Commission Unto Mexico: Guadalajara
Every year when the fall semester is over, students, faculty and people of the community embark together on a mission trip to Mexico. In past years they have visited the city of Monterrey, however, this year was their first year to go to Guadalajara.
With a history that goes back eleven years, Commission Unto Mexico has provided students with lifetime experiences in cross-cultural missionary work as well as helping churches in building projects and medical assistance.
"You are touched just as much as you touch others, you receive as much as you give," Rhesa Gilbert, senior nursing student, said.
Commission unto Mexico started in 1989 as a vision that Dr. Loren Gresham had for the university to encourage students to participate in missions. Since then, Dr. Howard Culbertson and Dr. Dee Kelley have been organizing and working together to make this trip happen.
"The purpose of this event is to experience cross cultural missionary living and help others," Culbertson said. "Our goal on the other end is to help our Mexican brothers and sisters in whatever ways they need help, particularly in the area of construction and medical outreach."
Nursing and Pre-Med students are encouraged to go on this trip where they have the opportunity to serve the needy while providing free medical assistance and supplying medicine.
"I'm planning to work in missions when I graduate so this was a great opportunity to learn about a different culture and their health system," Gilbert said. "I was inspired by Jorge Cordoba, a pastor and doctor who has given his whole life to helping these people."
This experience provides students with the opportunity to minister on a different level.
"I ask that you try to see the people through the eyes of Jesus in terms of lost people," Culbertson said. "I want you to come home with a vision for world evangelism and not just a sense of rich and poor."
The students who went to Guadalajara were very moved by their experience. They were able to make connections with the people there as they helped to administer to them medically and, in doing so, we able to minister to them as well.
"We took in a homeless boy, Javier, and helped him out. We showered him and bought him clothes, and treated his wounds. We were planting a seed in the life of a little child. The great need I saw there just tore my heart," Gilbert said.
"I will never forget the people of Bellavista, Mexico, especially all of the children we helped during our clinical visits," Michael Herring, senior nursing student, said.
There has been a lot of work done lately to promote an interest in cross-cultural ministry with the students at SNU. There are several different programs that offer different types of ministry opportunities.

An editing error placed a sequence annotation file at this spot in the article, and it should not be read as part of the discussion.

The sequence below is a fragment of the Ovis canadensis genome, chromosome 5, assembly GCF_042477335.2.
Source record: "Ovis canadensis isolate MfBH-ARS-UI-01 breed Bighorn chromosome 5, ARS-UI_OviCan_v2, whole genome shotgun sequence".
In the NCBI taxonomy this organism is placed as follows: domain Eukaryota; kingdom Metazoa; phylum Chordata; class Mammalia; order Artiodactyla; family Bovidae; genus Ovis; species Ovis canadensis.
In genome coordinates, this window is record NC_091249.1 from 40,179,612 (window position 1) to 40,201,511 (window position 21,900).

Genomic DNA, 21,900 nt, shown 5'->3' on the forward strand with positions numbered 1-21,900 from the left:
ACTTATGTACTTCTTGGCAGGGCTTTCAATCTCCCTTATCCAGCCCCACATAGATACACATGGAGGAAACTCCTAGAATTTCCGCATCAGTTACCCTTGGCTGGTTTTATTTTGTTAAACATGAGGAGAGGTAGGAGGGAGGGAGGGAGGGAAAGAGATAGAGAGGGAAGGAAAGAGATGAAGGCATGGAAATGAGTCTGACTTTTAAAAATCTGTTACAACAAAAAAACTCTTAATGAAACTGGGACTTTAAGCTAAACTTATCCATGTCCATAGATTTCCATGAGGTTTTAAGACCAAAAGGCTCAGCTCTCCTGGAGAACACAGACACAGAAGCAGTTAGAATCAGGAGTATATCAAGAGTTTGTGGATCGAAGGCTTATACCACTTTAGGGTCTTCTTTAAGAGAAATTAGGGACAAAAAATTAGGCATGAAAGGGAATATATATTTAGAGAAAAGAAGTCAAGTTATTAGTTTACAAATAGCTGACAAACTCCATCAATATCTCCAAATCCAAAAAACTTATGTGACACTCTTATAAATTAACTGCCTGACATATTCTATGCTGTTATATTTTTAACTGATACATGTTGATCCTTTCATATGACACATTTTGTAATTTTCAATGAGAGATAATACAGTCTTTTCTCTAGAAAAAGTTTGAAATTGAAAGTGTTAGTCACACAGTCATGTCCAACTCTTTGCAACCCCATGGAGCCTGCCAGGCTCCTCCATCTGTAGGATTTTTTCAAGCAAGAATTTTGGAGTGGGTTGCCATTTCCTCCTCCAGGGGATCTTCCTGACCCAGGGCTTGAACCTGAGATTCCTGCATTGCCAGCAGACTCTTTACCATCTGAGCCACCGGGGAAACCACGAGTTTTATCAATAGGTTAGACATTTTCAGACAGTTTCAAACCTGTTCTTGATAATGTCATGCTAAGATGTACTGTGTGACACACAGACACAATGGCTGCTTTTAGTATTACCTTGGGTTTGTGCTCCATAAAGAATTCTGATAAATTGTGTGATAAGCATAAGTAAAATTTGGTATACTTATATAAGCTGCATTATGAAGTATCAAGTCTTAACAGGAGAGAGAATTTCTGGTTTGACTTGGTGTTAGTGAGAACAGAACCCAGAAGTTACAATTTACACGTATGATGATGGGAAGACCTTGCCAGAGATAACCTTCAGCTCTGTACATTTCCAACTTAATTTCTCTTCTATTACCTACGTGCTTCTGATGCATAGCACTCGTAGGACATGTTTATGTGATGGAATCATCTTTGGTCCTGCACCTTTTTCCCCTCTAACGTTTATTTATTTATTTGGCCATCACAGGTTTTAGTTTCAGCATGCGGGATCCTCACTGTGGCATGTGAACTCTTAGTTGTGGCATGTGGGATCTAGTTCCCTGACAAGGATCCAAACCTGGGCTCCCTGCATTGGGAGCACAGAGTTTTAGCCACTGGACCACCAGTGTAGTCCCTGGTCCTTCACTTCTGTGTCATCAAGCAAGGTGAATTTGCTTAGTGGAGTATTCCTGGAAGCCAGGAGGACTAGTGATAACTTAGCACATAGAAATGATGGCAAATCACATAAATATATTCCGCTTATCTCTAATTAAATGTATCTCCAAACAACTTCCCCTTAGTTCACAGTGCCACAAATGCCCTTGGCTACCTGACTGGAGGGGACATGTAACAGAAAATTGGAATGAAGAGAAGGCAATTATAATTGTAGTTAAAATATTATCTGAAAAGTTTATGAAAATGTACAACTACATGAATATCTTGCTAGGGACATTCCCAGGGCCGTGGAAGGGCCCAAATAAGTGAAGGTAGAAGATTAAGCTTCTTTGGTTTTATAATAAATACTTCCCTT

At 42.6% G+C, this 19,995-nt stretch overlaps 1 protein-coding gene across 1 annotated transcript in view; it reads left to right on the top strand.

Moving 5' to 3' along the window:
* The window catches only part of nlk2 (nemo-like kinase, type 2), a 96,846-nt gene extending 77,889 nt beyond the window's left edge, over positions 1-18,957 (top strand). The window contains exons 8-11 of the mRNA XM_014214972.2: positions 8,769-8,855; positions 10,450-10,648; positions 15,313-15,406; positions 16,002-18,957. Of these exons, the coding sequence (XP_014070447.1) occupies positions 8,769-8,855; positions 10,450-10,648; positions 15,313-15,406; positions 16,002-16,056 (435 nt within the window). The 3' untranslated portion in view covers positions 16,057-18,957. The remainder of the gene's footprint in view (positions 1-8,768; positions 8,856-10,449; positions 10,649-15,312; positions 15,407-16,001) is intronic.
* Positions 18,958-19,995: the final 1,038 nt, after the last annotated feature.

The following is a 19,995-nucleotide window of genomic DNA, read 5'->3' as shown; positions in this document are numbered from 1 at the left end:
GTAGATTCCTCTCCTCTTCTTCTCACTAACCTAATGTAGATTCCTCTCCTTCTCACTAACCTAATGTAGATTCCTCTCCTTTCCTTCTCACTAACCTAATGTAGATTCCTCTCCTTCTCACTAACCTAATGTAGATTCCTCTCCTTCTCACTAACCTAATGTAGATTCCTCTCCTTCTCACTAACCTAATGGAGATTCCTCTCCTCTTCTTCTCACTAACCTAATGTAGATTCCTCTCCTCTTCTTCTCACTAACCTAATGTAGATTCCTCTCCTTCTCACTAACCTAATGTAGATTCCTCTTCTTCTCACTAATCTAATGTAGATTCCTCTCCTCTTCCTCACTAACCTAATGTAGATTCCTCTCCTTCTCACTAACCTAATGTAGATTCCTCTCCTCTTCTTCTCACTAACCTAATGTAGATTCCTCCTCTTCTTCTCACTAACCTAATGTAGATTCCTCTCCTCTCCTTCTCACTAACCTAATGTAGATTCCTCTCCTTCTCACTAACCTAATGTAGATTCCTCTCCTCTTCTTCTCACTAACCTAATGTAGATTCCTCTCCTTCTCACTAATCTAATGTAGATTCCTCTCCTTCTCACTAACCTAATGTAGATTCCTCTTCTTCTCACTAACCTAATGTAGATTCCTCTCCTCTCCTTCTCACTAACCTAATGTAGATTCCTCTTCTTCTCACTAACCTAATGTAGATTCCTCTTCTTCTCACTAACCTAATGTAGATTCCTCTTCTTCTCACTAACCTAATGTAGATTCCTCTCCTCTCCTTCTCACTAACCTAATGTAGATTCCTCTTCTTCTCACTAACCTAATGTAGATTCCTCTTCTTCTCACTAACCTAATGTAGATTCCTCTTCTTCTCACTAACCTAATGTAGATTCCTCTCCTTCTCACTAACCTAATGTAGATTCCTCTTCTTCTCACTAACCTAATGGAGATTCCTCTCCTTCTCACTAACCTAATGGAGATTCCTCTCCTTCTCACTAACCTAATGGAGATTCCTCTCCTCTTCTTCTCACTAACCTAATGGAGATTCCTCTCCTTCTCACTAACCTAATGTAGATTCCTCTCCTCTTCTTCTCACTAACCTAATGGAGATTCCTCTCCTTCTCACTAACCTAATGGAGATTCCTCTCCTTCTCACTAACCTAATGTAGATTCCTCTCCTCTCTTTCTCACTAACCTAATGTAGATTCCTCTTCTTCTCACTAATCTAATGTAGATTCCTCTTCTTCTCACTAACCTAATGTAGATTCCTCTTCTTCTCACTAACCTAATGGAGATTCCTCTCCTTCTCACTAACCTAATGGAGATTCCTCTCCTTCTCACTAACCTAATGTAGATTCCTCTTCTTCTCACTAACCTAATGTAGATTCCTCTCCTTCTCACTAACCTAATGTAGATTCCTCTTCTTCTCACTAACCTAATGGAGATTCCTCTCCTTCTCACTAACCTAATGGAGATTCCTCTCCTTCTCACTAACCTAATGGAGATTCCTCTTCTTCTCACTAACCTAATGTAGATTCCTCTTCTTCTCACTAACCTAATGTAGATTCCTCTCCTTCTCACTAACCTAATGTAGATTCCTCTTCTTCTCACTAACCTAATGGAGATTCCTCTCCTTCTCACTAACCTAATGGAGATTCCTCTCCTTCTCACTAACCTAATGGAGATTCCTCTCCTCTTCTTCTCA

"There is a high degree of interest, especially in the shorter term things like Commission unto Mexico," Culbertson said. "We have a good missions culture going here. I think a lot of students are excited about it, there's just a hesitancy to jump in."
Commission unto Mexico is an opportunity for those who are thinking about going on a mission trip for the first time and who have very little ministry experience.
"It was the first time I had taken a missions trip outside of the country. I feel that Commission unto Mexico is a good experience for those who want to do short term missions work," Herring said.
In preparing students for a life of service and missions, Culbertson talked about a "one-two-one" plan. This plan includes one week of missions, two months, and then one year of service. The first "one" of the plan is a one-week mission trip like Commission unto Mexico.
"Commission unto Mexico is designed to give students a short work and witness trip of one week. Then we work with Nazarene Headquarters to give students a two month summer long missions trip overseas. Finally, there is a year-long volunteer ministry experience. Youth in Mission draws a lot of applicants. But we have the fewest students applying for the year-long ministry," Culbertson said.
For some, the financial aspect appears to be a burden. Due to the fact that mission trips are mostly self-funded, some students are hesitant to apply. Still a great number of students find the means to enroll and go on these trips.
"Students haven't explored the fact that people in local churches want to help: people get excited about young people giving of themselves," Culbertson said. "If a young person can get people praying and can create a network of people, the money will show up."
There is another trip to Mexico scheduled this year. The invitation is open to all who feel called to minister to homeless children, the sick and needy and simply have an interest in missionary work. Information can be obtained through Dr. Culbertson, but deadlines are soon approaching. Compared to other opportunities, this is one of the most economical work and witness trips available.
Posted on Fri, January 28, 2000
by Sergio C. Moreno